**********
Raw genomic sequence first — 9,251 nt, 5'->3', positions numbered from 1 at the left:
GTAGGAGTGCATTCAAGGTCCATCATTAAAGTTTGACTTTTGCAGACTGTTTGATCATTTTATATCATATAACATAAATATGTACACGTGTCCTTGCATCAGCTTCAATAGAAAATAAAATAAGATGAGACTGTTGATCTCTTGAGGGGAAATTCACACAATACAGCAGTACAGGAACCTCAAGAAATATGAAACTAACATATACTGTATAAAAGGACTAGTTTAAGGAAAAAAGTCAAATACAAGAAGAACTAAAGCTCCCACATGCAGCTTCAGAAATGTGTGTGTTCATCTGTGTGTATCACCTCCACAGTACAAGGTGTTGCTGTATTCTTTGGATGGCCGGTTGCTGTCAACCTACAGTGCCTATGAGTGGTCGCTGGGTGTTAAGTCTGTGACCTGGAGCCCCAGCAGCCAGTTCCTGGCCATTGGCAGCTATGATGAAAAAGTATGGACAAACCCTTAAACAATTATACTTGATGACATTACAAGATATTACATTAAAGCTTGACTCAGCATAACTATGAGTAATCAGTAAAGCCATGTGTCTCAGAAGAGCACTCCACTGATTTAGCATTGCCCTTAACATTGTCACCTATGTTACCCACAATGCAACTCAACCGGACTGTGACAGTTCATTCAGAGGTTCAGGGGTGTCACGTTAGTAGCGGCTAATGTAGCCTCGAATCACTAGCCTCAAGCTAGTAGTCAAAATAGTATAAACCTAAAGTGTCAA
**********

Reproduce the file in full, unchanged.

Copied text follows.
Raw genomic sequence first — 9,251 nt, 5'->3', positions numbered from 1 at the left:
GTAGGAGTGCATTCAAGGTCCATCATTAAAGTTTGACTTTTGCAGACTGTTTGATCATTTTATATCATATAACATAAATATGTACACGTGTCCTTGCATCAGCTTCAATAGAAAATAAAATAAGATGAGACTGTTGATCTCTTGAGGGGAAATTCACACAATACAGCAGTACAGGAACCTCAAGAAATATGAAACTAACATATACTGTATAAAAGGACTAGTTTAAGGAAAAAAGTCAAATACAAGAAGAACTAAAGCTCCCACATGCAGCTTCAGAAATGTGTGTGTTCATCTGTGTGTATCACCTCCACAGTACAAGGTGTTGCTGTATTCTTTGGATGGCCGGTTGCTGTCAACCTACAGTGCCTATGAGTGGTCGCTGGGTGTTAAGTCTGTGACCTGGAGCCCCAGCAGCCAGTTCCTGGCCATTGGCAGCTATGATGAAAAAGTATGGACAAACCCTTAAACAATTATACTTGATGACATTACAAGATATTACATTAAAGCTTGACTCAGCATAACTATGAGTAATCAGTAAAGCCATGTGTCTCAGAAGAGCACTCCACTGATTTAGCATTGCCCTTAACATTGTCACCTATGTTACCCACAATGCAACTCAACCGGACTGTGACAGTTCATTCAGAGGTTCAGGGGTGTCACGTTAGTAGCGGCTAATGTAGCCTCGAATCACTAGCCTCAAGCTAGTAGTCAAAATAGTATAAACCTAAAGTGTCAA